South African shark attack horror sees mother killed in front of son
The tourist is the second to have been killed in a fatal shark attack in three months
A woman has been killed by a great white shark at one of South Africa's most popular beaches - as her husband and child watched on while she was snatched by the predator in waist-deep water.
Kimon Bisogna was on holiday with her family in the tourist town of Plettenberg Bay when the attack occurred. Her remains were recovered more than 50 metres from the shore, as her family waited for news. Her death marks the second fatal shark attack in the area in three months.
It is reported that the holidaymaker was preparing for an early morning swim when the shark - estimated to be about 13ft - attacked her through a wave.
Witnesses said the sea around Kimon 'turned red' with swimmers and surfers fleeing the water, screaming for help.
All beaches along the Plettenberg Bay’s 22-mile stretch of Indian Ocean coastline are closed until officials are satisfied its waters are safe. The attack followed recent warnings about increased shark activity in the area after the carcass of a humpback whale washed ashore.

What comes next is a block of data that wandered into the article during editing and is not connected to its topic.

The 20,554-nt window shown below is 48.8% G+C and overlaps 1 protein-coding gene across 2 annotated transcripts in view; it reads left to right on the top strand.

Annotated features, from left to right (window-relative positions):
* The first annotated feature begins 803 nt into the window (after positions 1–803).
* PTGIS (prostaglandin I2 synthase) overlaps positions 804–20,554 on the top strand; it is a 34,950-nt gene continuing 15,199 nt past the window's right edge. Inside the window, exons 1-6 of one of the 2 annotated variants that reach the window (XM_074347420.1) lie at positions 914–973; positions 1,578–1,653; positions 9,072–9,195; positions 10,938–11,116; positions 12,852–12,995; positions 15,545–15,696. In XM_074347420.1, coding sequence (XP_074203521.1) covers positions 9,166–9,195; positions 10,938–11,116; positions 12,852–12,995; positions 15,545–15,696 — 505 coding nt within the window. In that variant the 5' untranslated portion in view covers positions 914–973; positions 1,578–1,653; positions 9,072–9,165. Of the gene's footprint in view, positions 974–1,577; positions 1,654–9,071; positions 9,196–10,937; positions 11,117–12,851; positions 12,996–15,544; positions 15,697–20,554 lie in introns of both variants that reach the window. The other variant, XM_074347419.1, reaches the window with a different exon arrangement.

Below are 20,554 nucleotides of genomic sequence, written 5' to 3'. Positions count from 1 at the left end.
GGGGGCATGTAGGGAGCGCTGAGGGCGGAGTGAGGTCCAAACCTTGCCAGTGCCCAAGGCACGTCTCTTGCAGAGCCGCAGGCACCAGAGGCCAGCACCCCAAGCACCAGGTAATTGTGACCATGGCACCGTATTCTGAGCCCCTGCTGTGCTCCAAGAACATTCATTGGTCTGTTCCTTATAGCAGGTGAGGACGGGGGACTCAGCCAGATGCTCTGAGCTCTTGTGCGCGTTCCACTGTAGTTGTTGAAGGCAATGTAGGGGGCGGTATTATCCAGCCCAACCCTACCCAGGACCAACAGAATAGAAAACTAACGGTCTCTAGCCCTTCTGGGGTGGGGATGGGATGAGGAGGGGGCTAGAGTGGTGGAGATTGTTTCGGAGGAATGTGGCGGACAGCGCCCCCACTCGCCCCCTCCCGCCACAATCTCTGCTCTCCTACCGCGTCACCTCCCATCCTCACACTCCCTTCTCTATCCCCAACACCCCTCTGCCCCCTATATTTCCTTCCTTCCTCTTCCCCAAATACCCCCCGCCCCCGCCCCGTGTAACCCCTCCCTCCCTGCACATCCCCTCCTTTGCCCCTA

Bruce Wolov, 39, died from his injuries after being bitten by a great white in a nearby beach in June. He was the town's second recorded shark victim, the first was a surfer in 2011.
David Swart, Plettenberg Bay’s mayor, said that a shark barrier was among measures being considered to ensure its six “Blue Flag” beaches, which draw hundreds of thousands of visitorsA each year, would remain safe.
Talk of deploying nets to keep sharks away from beaches will alarm conservationists who blame their introduction to areas in the port city of Durban for killing and maiming sharks and other marine life. They advocate the use instead of harmless precautions such as people avoiding going into the water at dawn and dusk — typical great white hunting hours — and staying close to where lifeguards can keep watch.
The fact that the bodies of sharks’ human victims are rarely consumed is cited by marine scientists as proof that humans are not their desired prey, but bitten out of curiosity or mistaken for another species. Drone video taken at Plettenberg Bay two years ago showed a great white closely circling a group of surfers before leaving them unharmed.